Three men charged in a deadly rock-throwing spree that killed a 20-year-old woman were linked to similar attacks in which rocks narrowly missed the head of one driver and flung shattered glass into the eyes of others, a lead detective alleged in court Wednesday.
A string of attacks were detailed in a Jefferson County courtroom as prosecutors laid out the evidence against Nicholas “Mitch” Karol-Chik, Joseph Koenig and Zachary Kwak, who are accused of hurling 4-to-6-inch landscaping rocks at seven moving cars April 19 in Jefferson and Boulder counties, injuring several people and killing Alexa Bartell.
A judge bound over all three men for trial at the end of the hearing.
Lead detective Dan Manka, with the Jefferson County Sheriff’s Office, testified that the three men were traveling at 80 mph when someone inside the car threw the 4-to-6 inch landscaping rock into Bartell’s car. After the attack, the driver turned around and all three men returned to her car stranded hundred of feet off the road in a field to take a photo for a “memory sake.” None called police before returning to their suburban Denver homes, he said.
Bartell had massive head trauma and was slumped in the driver’s seat of her yellow Chevrolet Spark. In the road, police found a landscaping rock, with her partial DNA on it, Manka said.
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Six other cars were struck before Bartell’s, Manka said, including one whose driver said the rock narrowly missed his head after plunging through his windshield near his line of sight. Three drivers reported they were injured with shattered glass lodged in their eyes, fingers and neck.
The driver who was nearly hit in the head said if the rock was any higher, it would have killed him, Manka said.
During an interview with police, Karol-Chik initially denied being involved but later admitted to encouraging his friends to throw rocks at moving vehicles and said he was concerned that he had done something that was going to ruin the rest of his life, Manka said. After seeing Bartell’s car, Karol-Chik said he “had a hint of guilt” and a “horrible gut feeling.”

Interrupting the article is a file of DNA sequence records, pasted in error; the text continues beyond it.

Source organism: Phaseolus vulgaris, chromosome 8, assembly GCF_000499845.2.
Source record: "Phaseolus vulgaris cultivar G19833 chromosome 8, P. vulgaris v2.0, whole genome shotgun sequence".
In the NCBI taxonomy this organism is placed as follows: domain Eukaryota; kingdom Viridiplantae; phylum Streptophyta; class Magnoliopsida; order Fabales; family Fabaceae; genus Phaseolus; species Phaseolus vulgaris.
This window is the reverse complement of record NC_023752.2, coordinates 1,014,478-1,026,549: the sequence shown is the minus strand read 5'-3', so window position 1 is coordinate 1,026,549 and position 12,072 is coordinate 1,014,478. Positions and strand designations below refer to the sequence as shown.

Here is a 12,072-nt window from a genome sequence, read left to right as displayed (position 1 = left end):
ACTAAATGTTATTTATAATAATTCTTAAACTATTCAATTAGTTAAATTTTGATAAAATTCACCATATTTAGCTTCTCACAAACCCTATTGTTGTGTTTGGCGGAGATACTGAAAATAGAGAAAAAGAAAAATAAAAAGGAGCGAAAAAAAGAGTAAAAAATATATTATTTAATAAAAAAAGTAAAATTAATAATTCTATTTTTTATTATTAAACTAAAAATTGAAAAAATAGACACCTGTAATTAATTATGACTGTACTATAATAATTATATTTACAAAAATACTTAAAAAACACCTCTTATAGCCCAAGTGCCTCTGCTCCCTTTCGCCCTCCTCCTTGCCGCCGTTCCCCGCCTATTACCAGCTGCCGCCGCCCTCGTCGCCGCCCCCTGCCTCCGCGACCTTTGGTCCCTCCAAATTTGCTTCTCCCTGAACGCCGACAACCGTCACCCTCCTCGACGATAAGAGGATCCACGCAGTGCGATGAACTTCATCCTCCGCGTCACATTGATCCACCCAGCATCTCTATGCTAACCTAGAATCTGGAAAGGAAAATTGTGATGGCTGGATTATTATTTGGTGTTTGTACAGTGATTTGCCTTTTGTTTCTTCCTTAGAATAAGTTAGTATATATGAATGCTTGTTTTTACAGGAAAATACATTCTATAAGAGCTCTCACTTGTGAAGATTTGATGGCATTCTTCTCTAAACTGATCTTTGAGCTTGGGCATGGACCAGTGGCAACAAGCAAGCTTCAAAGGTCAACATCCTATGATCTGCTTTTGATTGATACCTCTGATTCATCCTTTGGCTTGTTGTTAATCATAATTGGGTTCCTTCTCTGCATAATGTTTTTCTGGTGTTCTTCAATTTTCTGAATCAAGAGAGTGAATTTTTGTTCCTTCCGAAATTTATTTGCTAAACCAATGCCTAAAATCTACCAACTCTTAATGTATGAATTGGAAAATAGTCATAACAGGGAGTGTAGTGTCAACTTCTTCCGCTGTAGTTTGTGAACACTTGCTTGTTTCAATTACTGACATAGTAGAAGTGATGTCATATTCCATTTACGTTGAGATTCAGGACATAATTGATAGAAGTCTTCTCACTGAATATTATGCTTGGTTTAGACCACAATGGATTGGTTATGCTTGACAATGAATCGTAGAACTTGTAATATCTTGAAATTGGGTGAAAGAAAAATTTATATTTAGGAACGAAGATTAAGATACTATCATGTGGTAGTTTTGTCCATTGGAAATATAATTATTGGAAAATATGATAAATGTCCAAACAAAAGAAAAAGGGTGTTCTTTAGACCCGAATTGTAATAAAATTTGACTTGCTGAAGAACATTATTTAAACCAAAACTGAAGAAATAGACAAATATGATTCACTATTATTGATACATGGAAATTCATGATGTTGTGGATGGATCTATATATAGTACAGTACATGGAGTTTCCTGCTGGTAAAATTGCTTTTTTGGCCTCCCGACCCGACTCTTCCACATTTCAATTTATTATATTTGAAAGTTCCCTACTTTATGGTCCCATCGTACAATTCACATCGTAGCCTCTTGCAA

Kwak denied all involvement until an hour and 13 minutes into a police interrogation, according to a transcript presented in court. He later said to Manka: “I want to make it very clear that I did not kill that girl. I did not throw that rock. I don’t know what they told you, I don’t know what you think happened, I did not throw that rock,” according to court testimony.
After striking Bartell’s car, Kwak told police there was “excitement” in the car, prompting Koenig to drive back to the field, Manka said. Kwak said he took a photo of Bartell’s car and later deleted it, but cellphone logs show his phone camera was used shortly after investigators believe Bartell was struck.
Karol-Chik told investigators that he and two friends began throwing rocks at stationary vehicles before transitioning to moving cars. Karol-Chik said all three men hurled rocks while Koenig drove Karol-Chik’s truck.
He told police he felt he and his friends “took it too far” by throwing rocks at moving cars. The following morning, the three met at a Denny’s and Koenig said they “had to come up with a story” about what happened, Kwak said, according to Manka.
Koenig has refused to be interviewed by police.
During cross examination, defense attorneys argued that the estimated speed of a person’s car after being struck by an object is not always accurate and that traumatic events can warp one’s memory. No phone data was collected to determine how fast the victims’ cars were traveling when they were struck.
The defense pointed out other gaps in the investigation, including missing information about the trajectory of the rocks and who threw the rock that struck Bartell or the six other cars April 19.
There were conflicting stories about who threw the rock that killed Bartel, the testimony showed. Karol-Chik said Kwak threw it. Kwak said Koenig threw it. Aside from Bartell’s, no other DNA was found on the rock that plunged through her windshield, killing her.
The men were arrested in their homes several days later after police reviewed cellphone data and spoke to a friend who had been hanging out with them earlier that day.
The friend told police that Koenig liked to “cause chaos” and vandalize property. He said he asked to be driven home after he saw the three men collecting landscaping rocks from a Walmart parking lot and putting them into Karol-Chik’s truck because he had a bad feeling, Manka said.
Karol-Chik told police he and Koenig had thrown rocks at cars at least 10 times before the April 19 rock-throwing spree, dating back to February, Manka said.
Between learning of Bartell’s death and the day he was arrested, Kwak posted photos on social media of him going to prom and snowboarding, Manka said.
“Even young adults such as these three defendants have common sense. We don’t need trajectory analysis or the exact weight of the rocks to know that (throwing) large landscaping rocks, or in one instance a large statue head, at oncoming drivers at high rates of speed would obviously create a grave risk of death,” Jefferson County Deputy District Attorney Morgan Fox said.
All three teens face trial on charges of first-degree murder, attempted first-degree murder, second-degree assault and attempted second-degree assault. Karol-Chik and Koenig also face attempted first-degree murder and attempted second-degree assault for allegedly throwing a statue head at a moving car April 1 in Arvada.
The men are next due in court in December, at which time a judge may set an arraignment date.